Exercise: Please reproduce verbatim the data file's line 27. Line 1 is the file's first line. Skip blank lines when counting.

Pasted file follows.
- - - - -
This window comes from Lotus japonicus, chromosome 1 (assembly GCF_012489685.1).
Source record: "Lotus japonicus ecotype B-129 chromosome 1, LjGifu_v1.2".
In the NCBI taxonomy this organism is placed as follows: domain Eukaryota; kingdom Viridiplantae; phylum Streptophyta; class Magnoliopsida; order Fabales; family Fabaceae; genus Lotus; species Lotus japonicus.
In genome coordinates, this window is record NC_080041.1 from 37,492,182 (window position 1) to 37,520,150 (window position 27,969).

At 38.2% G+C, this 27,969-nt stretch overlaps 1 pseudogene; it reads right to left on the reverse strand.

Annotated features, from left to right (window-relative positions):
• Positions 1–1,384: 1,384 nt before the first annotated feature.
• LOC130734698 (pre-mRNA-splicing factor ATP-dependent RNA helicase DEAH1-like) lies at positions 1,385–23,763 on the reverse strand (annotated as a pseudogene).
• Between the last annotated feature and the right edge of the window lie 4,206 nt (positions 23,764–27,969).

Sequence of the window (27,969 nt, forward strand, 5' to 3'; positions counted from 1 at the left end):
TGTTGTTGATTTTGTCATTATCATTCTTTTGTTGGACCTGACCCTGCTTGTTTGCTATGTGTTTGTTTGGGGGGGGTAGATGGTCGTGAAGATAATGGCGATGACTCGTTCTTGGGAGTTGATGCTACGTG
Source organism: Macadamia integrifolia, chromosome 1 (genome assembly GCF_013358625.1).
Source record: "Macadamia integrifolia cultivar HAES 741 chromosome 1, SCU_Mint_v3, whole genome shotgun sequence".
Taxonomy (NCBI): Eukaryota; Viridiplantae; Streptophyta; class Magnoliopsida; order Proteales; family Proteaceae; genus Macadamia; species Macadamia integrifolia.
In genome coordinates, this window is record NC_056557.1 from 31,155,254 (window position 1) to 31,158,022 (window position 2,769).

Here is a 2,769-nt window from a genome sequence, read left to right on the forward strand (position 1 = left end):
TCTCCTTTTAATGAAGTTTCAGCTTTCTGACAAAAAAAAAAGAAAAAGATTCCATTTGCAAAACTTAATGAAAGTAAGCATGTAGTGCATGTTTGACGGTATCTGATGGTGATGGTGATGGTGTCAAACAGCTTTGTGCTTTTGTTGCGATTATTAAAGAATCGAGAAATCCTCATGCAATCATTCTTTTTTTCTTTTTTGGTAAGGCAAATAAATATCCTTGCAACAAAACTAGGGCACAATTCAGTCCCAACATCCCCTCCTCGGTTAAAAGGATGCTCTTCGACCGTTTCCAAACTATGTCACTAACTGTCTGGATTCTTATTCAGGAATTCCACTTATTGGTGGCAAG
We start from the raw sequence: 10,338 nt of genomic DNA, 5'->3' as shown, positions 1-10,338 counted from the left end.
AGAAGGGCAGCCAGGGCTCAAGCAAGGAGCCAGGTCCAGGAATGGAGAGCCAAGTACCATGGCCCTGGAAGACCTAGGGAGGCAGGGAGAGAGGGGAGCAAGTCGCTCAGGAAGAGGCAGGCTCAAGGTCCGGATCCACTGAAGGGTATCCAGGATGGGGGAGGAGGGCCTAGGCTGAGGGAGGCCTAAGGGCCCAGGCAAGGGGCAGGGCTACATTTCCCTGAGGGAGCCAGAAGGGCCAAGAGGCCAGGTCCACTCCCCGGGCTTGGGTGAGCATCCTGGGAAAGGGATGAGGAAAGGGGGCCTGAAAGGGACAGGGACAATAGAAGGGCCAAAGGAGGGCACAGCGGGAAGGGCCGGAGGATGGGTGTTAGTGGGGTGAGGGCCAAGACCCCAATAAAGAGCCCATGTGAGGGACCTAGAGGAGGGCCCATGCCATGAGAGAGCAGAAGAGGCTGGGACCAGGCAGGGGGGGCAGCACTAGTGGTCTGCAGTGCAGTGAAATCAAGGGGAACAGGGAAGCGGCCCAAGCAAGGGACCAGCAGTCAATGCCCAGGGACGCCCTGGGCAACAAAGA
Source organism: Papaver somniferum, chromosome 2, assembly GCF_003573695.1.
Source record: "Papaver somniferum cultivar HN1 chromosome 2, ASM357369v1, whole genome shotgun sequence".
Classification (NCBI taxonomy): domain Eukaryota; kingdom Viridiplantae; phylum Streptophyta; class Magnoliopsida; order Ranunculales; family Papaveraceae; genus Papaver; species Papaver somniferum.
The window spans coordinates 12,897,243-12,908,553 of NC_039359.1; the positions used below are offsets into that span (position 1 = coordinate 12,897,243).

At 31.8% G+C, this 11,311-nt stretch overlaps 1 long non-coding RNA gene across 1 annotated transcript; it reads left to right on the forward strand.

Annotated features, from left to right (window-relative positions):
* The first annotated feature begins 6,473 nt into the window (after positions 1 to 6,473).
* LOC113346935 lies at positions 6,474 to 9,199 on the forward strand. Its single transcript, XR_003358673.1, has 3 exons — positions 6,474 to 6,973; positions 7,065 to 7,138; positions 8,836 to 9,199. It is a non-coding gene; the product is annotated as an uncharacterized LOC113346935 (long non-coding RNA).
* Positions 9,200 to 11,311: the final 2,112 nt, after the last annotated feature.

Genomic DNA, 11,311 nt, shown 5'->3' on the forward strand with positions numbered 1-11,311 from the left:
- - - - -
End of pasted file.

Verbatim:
* LOC113346935 lies at positions 6,474 to 9,199 on the forward strand. Its single transcript, XR_003358673.1, has 3 exons — positions 6,474 to 6,973; positions 7,065 to 7,138; positions 8,836 to 9,199. It is a non-coding gene; the product is annotated as an uncharacterized LOC113346935 (long non-coding RNA).